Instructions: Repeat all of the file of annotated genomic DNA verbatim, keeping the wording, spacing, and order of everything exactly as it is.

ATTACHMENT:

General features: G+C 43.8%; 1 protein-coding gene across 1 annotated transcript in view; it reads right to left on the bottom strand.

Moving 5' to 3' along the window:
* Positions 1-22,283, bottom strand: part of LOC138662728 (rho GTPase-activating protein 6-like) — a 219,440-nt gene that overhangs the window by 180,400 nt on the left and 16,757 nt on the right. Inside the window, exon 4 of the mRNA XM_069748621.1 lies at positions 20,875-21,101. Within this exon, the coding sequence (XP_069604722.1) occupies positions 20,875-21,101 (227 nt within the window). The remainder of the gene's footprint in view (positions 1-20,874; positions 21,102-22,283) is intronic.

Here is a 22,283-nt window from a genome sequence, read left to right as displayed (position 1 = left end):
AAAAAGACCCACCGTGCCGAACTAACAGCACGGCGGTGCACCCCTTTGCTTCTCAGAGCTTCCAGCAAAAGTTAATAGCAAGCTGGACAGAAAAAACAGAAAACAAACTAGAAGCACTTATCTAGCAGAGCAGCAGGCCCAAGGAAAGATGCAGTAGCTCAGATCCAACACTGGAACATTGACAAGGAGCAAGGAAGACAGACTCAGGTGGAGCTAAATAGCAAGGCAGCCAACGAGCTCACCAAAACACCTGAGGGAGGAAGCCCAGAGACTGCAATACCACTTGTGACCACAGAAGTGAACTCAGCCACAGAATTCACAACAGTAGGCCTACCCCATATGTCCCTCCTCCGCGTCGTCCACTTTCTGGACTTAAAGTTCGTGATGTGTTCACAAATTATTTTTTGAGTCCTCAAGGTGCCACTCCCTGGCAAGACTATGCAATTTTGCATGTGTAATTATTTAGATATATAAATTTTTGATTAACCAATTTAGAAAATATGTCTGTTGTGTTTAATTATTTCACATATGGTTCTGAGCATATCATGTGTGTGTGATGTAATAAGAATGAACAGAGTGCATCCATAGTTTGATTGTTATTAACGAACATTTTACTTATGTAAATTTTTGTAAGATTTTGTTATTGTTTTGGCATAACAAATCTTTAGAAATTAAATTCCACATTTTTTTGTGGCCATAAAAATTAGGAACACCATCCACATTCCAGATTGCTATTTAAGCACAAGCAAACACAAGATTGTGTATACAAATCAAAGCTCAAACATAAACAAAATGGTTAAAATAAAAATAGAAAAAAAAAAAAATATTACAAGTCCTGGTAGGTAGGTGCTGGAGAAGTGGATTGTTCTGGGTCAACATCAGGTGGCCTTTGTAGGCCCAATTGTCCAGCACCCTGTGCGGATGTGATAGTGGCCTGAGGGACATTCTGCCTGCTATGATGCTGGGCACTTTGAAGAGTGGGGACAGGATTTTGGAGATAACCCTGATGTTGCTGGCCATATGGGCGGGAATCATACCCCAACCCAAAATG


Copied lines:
General features: G+C 43.8%; 1 protein-coding gene across 1 annotated transcript in view; it reads right to left on the bottom strand.

Moving 5' to 3' along the window:
* Positions 1-22,283, bottom strand: part of LOC138662728 (rho GTPase-activating protein 6-like) — a 219,440-nt gene that overhangs the window by 180,400 nt on the left and 16,757 nt on the right. Inside the window, exon 4 of the mRNA XM_069748621.1 lies at positions 20,875-21,101. Within this exon, the coding sequence (XP_069604722.1) occupies positions 20,875-21,101 (227 nt within the window). The remainder of the gene's footprint in view (positions 1-20,874; positions 21,102-22,283) is intronic.

Here is a 22,283-nt window from a genome sequence, read left to right as displayed (position 1 = left end):
AAAAAGACCCACCGTGCCGAACTAACAGCACGGCGGTGCACCCCTTTGCTTCTCAGAGCTTCCAGCAAAAGTTAATAGCAAGCTGGACAGAAAAAACAGAAAACAAACTAGAAGCACTTATCTAGCAGAGCAGCAGGCCCAAGGAAAGATGCAGTAGCTCAGATCCAACACTGGAACATTGACAAGGAGCAAGGAAGACAGACTCAGGTGGAGCTAAATAGCAAGGCAGCCAACGAGCTCACCAAAACACCTGAGGGAGGAAGCCCAGAGACTGCAATACCACTTGTGACCACAGAAGTGAACTCAGCCACAGAATTCACAACAGTAGGCCTACCCCATATGTCCCTCCTCCGCGTCGTCCACTTTCTGGACTTAAAGTTCGTGATGTGTTCACAAATTATTTTTTGAGTCCTCAAGGTGCCACTCCCTGGCAAGACTATGCAATTTTGCATGTGTAATTATTTAGATATATAAATTTTTGATTAACCAATTTAGAAAATATGTCTGTTGTGTTTAATTATTTCACATATGGTTCTGAGCATATCATGTGTGTGTGATGTAATAAGAATGAACAGAGTGCATCCATAGTTTGATTGTTATTAACGAACATTTTACTTATGTAAATTTTTGTAAGATTTTGTTATTGTTTTGGCATAACAAATCTTTAGAAATTAAATTCCACATTTTTTTGTGGCCATAAAAATTAGGAACACCATCCACATTCCAGATTGCTATTTAAGCACAAGCAAACACAAGATTGTGTATACAAATCAAAGCTCAAACATAAACAAAATGGTTAAAATAAAAATAGAAAAAAAAAAAAATATTACAAGTCCTGGTAGGTAGGTGCTGGAGAAGTGGATTGTTCTGGGTCAACATCAGGTGGCCTTTGTAGGCCCAATTGTCCAGCACCCTGTGCGGATGTGATAGTGGCCTGAGGGACATTCTGCCTGCTATGATGCTGGGCACTTTGAAGAGTGGGGACAGGATTTTGGAGATAACCCTGATGTTGCTGGCCATATGGGCGGGAATCATACCCCAACCCAAAATG